The results have come in for a New York statewide test aligned with the Common Core, a new and more “rigorous” standard for grades 3 through 8. They were abysmal.
Fewer than a third of the students who took the test this past April passed. Last year, the passing rate for a different statewide test was two-thirds.
By 2015, similar tests are scheduled in the 44 states that have adopted the Common Core.
The achievement gaps remained: according to the State Education Department, “Only 16.1 percent of African-American students and 17.7 percent of Hispanic students” passed the test.
The gap is even more striking when you look at the figures for individual districts. Hempstead, a small district on Long Island that is almost totally Black and Latino/a, had a pass rate of under 10 percent. Garden City, a wealthy, nearly all-white school district that abuts Hempstead to the north and is about the same size, had a pass rate of over 60 percent. (SED report)
This disparity points to how education is financed in New York: from taxes on local real estate. A wealthy town with high-priced homes, like Garden City, has more to spend on education than neighboring Hempstead. And the parents have money for private tutoring if needed.
Compared to last year, the percentage of students in New York City scoring “proficient” on English dropped from 47 percent to 26 percent, while those scoring proficient on math dropped from 60 percent to 30 percent. Nearly half the families in the city use a language other than English at home.
Statewide, large city school districts — Buffalo, Rochester, Syracuse, Yonkers and New York — had an English proficiency average of 10 percent and a math proficiency average of 9 percent.
Since the Reagan era, the drive to privatize public school systems in the United States — cutting public spending while increasing private profits — has involved promoting high-stake testing, national standards and charter schools, while attacking teachers’ unions that make the connection between their members’ working conditions and the conditions under which their students have to learn.
According to the Bureau of Labor Statistics, about 63 percent of all public school teachers are union members, the highest rate of unionization of any major employment group in the U.S.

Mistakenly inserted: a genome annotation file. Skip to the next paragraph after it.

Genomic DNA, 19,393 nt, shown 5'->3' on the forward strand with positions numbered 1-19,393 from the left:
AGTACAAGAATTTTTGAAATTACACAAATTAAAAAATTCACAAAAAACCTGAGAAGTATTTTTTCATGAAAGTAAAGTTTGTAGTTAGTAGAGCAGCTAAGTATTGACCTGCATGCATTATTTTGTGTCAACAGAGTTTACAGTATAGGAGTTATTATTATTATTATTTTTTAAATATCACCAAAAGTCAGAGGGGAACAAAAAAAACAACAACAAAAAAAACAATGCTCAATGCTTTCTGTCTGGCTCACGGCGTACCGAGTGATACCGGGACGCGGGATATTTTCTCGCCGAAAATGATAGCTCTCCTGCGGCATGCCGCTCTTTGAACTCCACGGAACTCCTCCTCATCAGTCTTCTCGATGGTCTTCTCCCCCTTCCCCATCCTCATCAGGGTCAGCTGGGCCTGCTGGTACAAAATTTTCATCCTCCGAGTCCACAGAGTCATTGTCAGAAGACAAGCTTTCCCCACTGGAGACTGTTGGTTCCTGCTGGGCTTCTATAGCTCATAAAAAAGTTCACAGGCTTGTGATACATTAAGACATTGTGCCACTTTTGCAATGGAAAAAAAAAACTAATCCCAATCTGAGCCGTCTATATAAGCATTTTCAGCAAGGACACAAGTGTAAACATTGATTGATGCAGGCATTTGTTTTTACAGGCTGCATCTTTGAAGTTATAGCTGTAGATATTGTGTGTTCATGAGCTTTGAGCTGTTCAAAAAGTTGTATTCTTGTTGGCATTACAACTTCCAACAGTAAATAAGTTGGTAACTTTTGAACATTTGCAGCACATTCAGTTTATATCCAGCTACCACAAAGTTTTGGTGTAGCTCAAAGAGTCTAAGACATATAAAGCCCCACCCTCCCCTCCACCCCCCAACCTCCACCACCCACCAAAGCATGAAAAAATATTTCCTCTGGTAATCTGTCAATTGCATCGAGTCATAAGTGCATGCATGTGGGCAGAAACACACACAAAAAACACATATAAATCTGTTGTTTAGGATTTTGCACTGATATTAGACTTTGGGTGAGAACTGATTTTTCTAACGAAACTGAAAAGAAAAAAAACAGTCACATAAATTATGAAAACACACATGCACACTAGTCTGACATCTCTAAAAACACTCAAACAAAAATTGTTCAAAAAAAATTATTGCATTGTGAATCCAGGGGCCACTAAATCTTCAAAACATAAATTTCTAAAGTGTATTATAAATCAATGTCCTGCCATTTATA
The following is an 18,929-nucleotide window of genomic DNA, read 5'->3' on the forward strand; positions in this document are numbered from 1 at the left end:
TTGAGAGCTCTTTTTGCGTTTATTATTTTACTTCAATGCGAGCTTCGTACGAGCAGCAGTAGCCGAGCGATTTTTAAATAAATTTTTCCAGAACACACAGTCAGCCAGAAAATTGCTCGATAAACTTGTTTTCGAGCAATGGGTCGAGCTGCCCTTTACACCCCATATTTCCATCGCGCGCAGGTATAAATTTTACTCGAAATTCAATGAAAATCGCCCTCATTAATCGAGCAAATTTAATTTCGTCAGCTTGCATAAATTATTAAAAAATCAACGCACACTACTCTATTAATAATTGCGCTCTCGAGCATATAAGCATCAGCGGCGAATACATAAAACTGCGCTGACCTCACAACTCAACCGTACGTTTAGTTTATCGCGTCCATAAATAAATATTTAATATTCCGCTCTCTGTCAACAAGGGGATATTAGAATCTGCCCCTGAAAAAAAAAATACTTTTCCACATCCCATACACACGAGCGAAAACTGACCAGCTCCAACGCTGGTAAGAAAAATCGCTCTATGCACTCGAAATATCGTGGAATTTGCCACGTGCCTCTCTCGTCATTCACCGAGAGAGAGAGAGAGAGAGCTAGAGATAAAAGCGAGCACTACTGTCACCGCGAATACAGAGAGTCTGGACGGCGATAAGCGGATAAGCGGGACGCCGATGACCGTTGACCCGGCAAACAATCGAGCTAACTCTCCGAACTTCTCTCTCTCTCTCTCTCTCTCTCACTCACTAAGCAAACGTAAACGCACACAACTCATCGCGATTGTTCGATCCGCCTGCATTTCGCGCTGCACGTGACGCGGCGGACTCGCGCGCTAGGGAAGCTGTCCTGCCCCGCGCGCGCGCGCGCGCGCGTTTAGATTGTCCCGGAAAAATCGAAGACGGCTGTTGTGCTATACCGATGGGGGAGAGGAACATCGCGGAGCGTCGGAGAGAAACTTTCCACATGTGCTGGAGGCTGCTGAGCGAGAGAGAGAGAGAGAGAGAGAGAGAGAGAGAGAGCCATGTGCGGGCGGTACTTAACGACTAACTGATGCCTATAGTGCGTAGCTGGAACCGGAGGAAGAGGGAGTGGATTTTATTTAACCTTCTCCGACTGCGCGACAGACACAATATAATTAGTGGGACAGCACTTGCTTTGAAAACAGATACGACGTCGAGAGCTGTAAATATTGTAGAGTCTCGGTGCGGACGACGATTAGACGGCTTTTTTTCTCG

A bunch of educational bigshots — Dennis Walcott, chancellor of the NYC schools; John King, commissioner of the State Education Department; Joel Klein, former chancellor; Arne Duncan, Obama’s secretary of education — say this failure rate is a big step forward and will propel the students who failed it to study harder and get ready for college.
Of course, they all claim that these results will not be used to evaluate teachers or schools. At least, not yet.
As a New York University historian of education, Diane Ravitch, points out in her blog (dianeravitch.net), “Common Core has never been subject to trial or field-testing anywhere. No one knows whether it predicts or measures readiness for college or careers. No one can explain why all 8-year-old students in America should be tested to see if they are on a path for college.”
Under state rules, Ravitch points out, New York City is obliged to provide “academic intervention services” for students who failed, which “will take money away from the arts, physical education, foreign languages, history, civics and other essential subjects.”
There is another question beyond the validity of the test itself and the value of high-stakes testing in general. How did the charter schools, those supposed beacons of enlightened education, do on this test?
Gary Rubinstein, a master mathematics teacher from Houston, subjects the data from the State Education Department to some preliminary analysis on his blog. Using simple statistical tools called scatter plots, he graphically demonstrates that almost all the charter schools in New York City did worse on the test than the public schools.
Rubinstein shows that “just 23 percent of charter students scored proficient in language arts, compared with 31 percent in public schools overall.” Out of the 500 schools he analyzed, which included 35 charter schools, 22 of these mostly for-profit schools — about two-thirds — were among the 100 schools where scores declined the most from 2012 to 2013.
Rubinstein points to the fact that “the most stunning example is the famed Harlem Village Academy, which had 100 percent passing in 2012, but only 21 percent passing in 2013, for a 79 percent drop.”
Education is a human right. All workers need good public schools for their children — not only for the skills they impart but to understand the society they live in. But education in the U.S. is delivered in a racist and classist way that deprives the 99% of what they need. n